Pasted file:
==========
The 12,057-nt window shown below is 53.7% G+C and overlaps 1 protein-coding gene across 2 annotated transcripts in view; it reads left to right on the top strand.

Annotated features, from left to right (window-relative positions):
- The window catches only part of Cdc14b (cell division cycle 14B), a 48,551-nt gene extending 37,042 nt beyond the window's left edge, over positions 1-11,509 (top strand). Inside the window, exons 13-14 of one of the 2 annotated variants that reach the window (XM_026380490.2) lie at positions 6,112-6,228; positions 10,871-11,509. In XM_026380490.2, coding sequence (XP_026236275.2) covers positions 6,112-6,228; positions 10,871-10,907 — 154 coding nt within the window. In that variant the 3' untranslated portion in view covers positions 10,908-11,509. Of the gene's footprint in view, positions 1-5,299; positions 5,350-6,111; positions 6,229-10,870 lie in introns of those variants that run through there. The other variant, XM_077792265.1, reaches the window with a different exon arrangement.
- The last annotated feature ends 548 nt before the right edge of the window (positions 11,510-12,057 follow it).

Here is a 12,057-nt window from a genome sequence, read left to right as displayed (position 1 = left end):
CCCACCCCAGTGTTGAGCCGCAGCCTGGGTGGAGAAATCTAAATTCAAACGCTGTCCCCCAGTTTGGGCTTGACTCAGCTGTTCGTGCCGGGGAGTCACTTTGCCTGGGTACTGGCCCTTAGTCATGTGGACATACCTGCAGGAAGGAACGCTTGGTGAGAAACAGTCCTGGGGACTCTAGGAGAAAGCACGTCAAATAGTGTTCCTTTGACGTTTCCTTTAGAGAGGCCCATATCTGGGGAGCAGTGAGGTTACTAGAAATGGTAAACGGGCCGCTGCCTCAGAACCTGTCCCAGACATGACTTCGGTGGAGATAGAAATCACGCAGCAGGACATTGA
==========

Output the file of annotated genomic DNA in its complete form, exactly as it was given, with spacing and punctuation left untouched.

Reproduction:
The 12,057-nt window shown below is 53.7% G+C and overlaps 1 protein-coding gene across 2 annotated transcripts in view; it reads left to right on the top strand.

Annotated features, from left to right (window-relative positions):
- The window catches only part of Cdc14b (cell division cycle 14B), a 48,551-nt gene extending 37,042 nt beyond the window's left edge, over positions 1-11,509 (top strand). Inside the window, exons 13-14 of one of the 2 annotated variants that reach the window (XM_026380490.2) lie at positions 6,112-6,228; positions 10,871-11,509. In XM_026380490.2, coding sequence (XP_026236275.2) covers positions 6,112-6,228; positions 10,871-10,907 — 154 coding nt within the window. In that variant the 3' untranslated portion in view covers positions 10,908-11,509. Of the gene's footprint in view, positions 1-5,299; positions 5,350-6,111; positions 6,229-10,870 lie in introns of those variants that run through there. The other variant, XM_077792265.1, reaches the window with a different exon arrangement.
- The last annotated feature ends 548 nt before the right edge of the window (positions 11,510-12,057 follow it).

Here is a 12,057-nt window from a genome sequence, read left to right as displayed (position 1 = left end):
CCCACCCCAGTGTTGAGCCGCAGCCTGGGTGGAGAAATCTAAATTCAAACGCTGTCCCCCAGTTTGGGCTTGACTCAGCTGTTCGTGCCGGGGAGTCACTTTGCCTGGGTACTGGCCCTTAGTCATGTGGACATACCTGCAGGAAGGAACGCTTGGTGAGAAACAGTCCTGGGGACTCTAGGAGAAAGCACGTCAAATAGTGTTCCTTTGACGTTTCCTTTAGAGAGGCCCATATCTGGGGAGCAGTGAGGTTACTAGAAATGGTAAACGGGCCGCTGCCTCAGAACCTGTCCCAGACATGACTTCGGTGGAGATAGAAATCACGCAGCAGGACATTGA